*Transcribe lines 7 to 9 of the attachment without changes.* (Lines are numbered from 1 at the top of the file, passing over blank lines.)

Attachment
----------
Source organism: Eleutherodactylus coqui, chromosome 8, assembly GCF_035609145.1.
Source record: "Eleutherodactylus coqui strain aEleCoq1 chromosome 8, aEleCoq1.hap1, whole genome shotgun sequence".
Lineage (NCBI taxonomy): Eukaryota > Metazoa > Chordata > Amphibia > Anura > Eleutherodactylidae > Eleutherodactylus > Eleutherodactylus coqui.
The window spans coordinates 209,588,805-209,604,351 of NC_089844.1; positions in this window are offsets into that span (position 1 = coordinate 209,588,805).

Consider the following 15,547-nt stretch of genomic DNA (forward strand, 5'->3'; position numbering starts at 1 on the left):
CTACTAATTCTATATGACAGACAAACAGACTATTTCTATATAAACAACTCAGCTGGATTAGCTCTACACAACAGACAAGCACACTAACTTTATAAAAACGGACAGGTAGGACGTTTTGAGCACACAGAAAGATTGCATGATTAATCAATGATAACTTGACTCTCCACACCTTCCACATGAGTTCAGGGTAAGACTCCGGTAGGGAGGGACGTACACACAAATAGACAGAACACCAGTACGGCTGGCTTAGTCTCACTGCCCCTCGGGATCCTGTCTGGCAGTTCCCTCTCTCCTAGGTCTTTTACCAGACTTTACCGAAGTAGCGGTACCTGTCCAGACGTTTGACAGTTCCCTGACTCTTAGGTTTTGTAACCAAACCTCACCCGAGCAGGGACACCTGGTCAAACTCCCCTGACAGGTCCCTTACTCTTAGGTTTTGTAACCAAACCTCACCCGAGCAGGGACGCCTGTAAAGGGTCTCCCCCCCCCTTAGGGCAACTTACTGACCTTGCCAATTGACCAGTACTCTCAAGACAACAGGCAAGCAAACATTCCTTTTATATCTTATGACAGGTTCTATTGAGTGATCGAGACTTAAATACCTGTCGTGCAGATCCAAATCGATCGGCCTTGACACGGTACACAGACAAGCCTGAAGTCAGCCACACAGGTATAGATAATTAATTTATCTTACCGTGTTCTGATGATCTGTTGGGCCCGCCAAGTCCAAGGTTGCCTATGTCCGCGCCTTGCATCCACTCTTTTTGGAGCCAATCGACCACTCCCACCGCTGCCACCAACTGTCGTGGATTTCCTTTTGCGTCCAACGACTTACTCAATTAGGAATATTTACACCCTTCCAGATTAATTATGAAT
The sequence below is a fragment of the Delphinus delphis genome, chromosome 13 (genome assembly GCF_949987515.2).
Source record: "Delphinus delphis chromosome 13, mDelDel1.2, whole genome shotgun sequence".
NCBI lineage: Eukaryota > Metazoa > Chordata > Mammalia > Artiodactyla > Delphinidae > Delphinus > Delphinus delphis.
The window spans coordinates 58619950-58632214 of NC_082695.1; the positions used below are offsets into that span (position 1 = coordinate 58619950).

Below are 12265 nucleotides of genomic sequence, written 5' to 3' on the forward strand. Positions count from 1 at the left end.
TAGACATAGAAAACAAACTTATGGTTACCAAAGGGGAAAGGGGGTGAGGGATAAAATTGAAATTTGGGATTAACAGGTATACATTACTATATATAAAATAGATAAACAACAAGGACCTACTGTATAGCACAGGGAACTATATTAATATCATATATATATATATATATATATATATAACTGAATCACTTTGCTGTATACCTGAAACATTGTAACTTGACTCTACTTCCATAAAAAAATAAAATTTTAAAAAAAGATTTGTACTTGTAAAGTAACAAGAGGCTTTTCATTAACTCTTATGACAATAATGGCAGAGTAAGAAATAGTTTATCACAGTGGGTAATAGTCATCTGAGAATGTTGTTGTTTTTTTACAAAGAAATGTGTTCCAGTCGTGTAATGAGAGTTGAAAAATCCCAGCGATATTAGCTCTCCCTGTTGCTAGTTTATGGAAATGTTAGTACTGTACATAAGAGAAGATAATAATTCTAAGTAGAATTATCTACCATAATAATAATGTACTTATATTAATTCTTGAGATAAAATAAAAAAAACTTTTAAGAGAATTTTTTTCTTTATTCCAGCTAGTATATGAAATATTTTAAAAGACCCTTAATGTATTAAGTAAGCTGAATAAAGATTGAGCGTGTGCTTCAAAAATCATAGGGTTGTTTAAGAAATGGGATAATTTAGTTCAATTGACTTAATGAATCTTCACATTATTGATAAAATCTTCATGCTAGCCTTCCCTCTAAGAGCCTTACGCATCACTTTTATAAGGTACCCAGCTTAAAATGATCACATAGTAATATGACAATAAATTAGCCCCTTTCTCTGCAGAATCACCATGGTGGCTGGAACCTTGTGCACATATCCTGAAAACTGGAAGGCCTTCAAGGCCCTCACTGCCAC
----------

The sequence below is a fragment of the Delphinus delphis genome, chromosome 13 (genome assembly GCF_949987515.2).
Source record: "Delphinus delphis chromosome 13, mDelDel1.2, whole genome shotgun sequence".
NCBI lineage: Eukaryota > Metazoa > Chordata > Mammalia > Artiodactyla > Delphinidae > Delphinus > Delphinus delphis.